Current events

  • Aiki/Isshin Friendship Camp (April 25-27)
  • Windsong Summer Intensive - June 20-22
  • Fall Aiki Buddies Gathering (September)

Help support Mokuren dojo

Shomenate - how to get started with aikido

There's probably about as many ways to approach teaching aikido as there are teachers of aikido.  But one way that you can sorta divide teachers into camps is by looking at what they teach first.  Most aikido teachers begin with some sort of footwork drills or body-coordination taiso or something like that, then they proceed into the "real techniques."

photo courtesy of Beau Saunders
In a lot of non-Tomiki schools, what you will see first is Ikkyo (literally "the first thing") which is basically using an elbow control to press uke face-down into the ground into an armlock.  Tomiki folks call that oshitaoshi (arm press) and teach it sixth.  What the Tomiki folks teach first is shomenate (frontal strike or frontal entering).  It is interesting to compare these two techniques to see what different teachers might place primary emphasis on.

Oshitaoshi (ikkyo) is a control/throw that happens with tori standing behind uke's arm in a fairly safe place.  Obviously this is a better place to be than standing toe-to-toe with uke.  The Tomiki folks, however, for the first technique, have tori entering directly in front of uke and standing directly between uke's feet.  The idea behind this (at least my understanding) is that it is assumed that you will occasionally make tactical mistakes.  Even though you would like to end up behind uke's arm, sometimes you will move the wrong way under stress or sometimes the attacker will out-maneuver you, placing you toe-to-toe.  The Tomiki idea is to give you a reliable backup technique first, so that you'll have a simple, effective answer for when you do make this tactical mistake - then proceed with teaching the more preferable behind-the-arm stuff.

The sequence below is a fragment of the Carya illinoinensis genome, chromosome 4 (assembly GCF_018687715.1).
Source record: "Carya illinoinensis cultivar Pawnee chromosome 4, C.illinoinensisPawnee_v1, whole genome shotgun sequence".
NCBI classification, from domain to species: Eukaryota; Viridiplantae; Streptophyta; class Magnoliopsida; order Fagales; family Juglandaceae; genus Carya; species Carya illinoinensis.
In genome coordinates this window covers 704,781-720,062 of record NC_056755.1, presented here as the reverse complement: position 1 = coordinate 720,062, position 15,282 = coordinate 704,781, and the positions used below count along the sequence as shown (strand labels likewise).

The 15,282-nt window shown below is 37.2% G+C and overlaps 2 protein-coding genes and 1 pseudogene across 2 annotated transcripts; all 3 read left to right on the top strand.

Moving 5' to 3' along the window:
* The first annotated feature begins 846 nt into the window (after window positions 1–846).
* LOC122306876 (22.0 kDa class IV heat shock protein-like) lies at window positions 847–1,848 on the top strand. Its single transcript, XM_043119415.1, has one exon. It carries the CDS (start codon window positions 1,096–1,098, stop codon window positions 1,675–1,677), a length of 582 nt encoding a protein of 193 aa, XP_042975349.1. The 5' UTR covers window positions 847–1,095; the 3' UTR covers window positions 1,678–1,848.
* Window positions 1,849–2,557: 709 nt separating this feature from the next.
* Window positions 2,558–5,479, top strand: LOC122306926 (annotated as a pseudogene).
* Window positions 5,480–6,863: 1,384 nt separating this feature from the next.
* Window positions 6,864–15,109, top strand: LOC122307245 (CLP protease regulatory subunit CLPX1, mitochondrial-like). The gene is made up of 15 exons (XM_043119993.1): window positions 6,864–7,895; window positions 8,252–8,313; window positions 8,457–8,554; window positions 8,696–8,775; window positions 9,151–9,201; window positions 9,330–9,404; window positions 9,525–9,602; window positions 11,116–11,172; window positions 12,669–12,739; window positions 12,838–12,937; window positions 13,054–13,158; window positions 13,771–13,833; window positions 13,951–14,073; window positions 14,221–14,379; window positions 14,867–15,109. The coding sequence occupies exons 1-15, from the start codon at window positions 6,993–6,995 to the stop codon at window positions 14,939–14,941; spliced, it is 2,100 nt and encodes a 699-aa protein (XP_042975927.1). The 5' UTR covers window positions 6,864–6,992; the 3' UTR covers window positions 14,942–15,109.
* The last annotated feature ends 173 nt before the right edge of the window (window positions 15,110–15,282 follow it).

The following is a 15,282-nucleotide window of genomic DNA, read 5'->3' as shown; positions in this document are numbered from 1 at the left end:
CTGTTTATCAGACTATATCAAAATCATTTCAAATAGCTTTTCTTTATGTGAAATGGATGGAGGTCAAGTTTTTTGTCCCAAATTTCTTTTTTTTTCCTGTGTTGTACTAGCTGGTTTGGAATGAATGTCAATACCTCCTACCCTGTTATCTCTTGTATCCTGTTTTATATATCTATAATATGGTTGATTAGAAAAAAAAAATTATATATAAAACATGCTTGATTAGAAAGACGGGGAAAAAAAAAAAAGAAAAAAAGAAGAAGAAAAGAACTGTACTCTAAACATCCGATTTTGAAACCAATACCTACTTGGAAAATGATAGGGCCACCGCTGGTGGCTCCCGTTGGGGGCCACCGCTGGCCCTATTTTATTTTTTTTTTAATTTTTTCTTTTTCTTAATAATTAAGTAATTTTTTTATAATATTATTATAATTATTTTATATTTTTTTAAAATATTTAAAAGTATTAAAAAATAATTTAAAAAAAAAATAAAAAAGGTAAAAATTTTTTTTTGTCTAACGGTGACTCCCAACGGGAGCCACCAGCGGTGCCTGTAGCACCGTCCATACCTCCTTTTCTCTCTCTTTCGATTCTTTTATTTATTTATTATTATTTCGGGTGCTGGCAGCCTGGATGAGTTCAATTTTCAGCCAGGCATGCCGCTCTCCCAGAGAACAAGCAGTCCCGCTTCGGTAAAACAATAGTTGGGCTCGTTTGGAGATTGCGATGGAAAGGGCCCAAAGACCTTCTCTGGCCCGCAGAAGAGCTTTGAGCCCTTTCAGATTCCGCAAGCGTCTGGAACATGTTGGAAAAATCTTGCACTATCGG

.
That's not to say that it's wrong to teach ikkyo first.  I don't think it really matters what you work on first (technique-wise), because everyone eventually gets to about the same technical point no matter where you start.  It's mostly a matter of custom and preference.  I actually enjoy teaching shomenate and oshitaoshi (ikkyo) together first as opposite sides of the same coin.  For an interesting demonstration of oshitaoshi being taught before shomenate, check out Nick's Merritt Stevens videos.
.
But for my buddy, Mario, who asked for some more concrete guidance on starting aikido practice...
--
____________________
Patrick Parker

Other blogs (not as good as mine, but they try awfully hard!) :-)